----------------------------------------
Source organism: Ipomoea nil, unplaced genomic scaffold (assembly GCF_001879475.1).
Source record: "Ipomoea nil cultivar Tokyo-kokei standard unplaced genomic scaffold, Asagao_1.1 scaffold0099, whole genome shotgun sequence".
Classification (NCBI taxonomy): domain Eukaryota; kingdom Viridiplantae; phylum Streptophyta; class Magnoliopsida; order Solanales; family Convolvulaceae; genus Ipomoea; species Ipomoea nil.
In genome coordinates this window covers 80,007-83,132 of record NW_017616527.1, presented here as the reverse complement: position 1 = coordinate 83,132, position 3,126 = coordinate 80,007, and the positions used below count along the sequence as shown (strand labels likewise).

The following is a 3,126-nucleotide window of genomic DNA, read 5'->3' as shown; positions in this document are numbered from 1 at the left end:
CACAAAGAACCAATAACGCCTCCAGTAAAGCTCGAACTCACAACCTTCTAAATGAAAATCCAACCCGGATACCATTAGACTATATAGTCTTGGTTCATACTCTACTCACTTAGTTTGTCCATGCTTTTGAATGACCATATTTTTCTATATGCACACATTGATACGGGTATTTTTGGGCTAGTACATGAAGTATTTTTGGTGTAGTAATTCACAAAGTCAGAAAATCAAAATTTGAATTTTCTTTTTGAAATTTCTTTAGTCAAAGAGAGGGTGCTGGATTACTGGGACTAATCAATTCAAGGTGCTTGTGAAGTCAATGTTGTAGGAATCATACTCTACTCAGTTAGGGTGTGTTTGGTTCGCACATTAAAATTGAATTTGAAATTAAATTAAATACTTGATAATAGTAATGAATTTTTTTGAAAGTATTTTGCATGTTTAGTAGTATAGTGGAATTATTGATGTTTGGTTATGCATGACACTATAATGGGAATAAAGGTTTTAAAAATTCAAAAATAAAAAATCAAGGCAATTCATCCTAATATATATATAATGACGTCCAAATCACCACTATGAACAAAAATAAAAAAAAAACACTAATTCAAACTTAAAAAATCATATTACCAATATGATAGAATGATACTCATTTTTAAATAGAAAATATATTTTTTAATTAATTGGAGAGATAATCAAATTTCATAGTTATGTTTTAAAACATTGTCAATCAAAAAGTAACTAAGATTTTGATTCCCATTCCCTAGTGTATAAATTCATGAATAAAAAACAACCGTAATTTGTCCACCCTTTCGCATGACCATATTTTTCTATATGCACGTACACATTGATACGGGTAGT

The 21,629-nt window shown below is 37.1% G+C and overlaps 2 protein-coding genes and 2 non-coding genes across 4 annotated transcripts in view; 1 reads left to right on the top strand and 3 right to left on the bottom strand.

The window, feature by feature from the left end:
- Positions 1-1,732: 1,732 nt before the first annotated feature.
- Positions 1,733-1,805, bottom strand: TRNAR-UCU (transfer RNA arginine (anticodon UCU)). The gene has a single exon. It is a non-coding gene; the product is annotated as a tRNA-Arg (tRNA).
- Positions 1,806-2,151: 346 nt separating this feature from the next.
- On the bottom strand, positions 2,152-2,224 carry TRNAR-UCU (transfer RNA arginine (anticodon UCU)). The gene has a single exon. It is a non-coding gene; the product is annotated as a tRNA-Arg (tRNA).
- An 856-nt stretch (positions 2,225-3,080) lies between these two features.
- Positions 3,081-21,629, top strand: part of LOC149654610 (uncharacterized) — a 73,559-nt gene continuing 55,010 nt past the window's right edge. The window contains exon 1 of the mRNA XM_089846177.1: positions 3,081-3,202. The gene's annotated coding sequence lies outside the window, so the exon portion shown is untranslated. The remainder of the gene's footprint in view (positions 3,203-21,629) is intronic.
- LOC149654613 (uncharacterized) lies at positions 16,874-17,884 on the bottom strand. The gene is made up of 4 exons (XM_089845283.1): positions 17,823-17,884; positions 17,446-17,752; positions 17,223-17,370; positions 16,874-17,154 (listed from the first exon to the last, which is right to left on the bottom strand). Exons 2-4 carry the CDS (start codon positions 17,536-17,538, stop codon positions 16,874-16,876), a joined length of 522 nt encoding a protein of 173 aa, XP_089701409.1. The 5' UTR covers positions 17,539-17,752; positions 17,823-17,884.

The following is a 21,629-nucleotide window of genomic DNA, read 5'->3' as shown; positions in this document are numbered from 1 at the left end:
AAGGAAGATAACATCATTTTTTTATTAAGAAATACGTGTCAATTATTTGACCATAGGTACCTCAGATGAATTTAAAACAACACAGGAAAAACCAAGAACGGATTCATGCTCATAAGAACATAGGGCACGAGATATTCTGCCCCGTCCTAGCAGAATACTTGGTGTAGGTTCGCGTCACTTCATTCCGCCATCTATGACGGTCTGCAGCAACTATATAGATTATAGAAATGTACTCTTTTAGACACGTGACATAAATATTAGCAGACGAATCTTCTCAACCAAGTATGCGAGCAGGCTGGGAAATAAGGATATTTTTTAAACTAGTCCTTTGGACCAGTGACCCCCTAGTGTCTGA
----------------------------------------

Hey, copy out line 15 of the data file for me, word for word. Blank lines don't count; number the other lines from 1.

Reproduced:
- LOC149654613 (uncharacterized) lies at positions 16,874-17,884 on the bottom strand. The gene is made up of 4 exons (XM_089845283.1): positions 17,823-17,884; positions 17,446-17,752; positions 17,223-17,370; positions 16,874-17,154 (listed from the first exon to the last, which is right to left on the bottom strand). Exons 2-4 carry the CDS (start codon positions 17,536-17,538, stop codon positions 16,874-16,876), a joined length of 522 nt encoding a protein of 173 aa, XP_089701409.1. The 5' UTR covers positions 17,539-17,752; positions 17,823-17,884.